It took a 12-person jury in Wetumpka, Alabama, less than 45 minutes to decide that Wayland Gray, a Muscogee (Creek) Nation citizen, was wrongly convicted of disorderly conduct and misdemeanor criminal trespassing when he tried to pray for his ancestors at the Nation’s sacred Hickory Ground ceremonial site two years ago.
“I wasn’t worried,” Gray told ICTMN Wednesday night after the daylong trial. “Everyone has the right to go to a sacred site and pray for their ancestors.”
Gray and three other men were arrested and charged by members of the Poarch Band of Creek Indians police force when they tried to access Hickory Ground in February 2012. The Interior Department currently holds Hickory Ground in trust for the Band. Poarch dug up almost 60 sets of Muscogee ancestors during excavation for its $246 million casino expansion, which resulted in the Nation filing a pending lawsuit against the Band alleging violations of various federal laws protecting graves and freedom of religion.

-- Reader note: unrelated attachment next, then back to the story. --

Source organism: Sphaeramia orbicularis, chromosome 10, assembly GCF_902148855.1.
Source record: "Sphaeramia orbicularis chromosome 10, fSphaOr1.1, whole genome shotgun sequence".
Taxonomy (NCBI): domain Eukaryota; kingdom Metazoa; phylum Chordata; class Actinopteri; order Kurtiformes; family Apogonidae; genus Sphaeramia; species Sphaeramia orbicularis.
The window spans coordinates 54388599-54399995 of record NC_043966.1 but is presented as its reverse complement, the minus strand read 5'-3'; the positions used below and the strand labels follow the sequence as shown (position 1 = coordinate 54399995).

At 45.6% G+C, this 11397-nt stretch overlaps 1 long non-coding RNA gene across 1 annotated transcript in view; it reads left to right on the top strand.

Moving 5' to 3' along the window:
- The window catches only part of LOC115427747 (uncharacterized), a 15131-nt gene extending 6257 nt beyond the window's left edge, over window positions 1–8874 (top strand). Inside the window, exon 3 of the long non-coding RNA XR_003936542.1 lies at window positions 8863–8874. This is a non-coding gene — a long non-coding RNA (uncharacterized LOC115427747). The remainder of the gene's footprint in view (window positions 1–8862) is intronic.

Gray was convicted of the charges in August 2013, but declined various plea bargain offers to plead guilty in exchange for no jail time. Instead, he exercised his right under Alabama state law to appeal. The trial was held as a result of Gray’s appeal.
The jury left the courtroom for around 45 minutes to deliberate, Gray said. “It takes them around 20 minutes to get situated and then they all came back and said, ‘We have a verdict: Innocent.’ It was unanimous,” he said.
A Poarch Band of Creek Indians spokeswoman issued a statement in the wake of Wednesday’s acquittal, Alabama News reported.
“Mr. Gray was previously found guilty by a District judge in this case, and we continue to believe that was the correct verdict,” the statement says.
Full story to follow.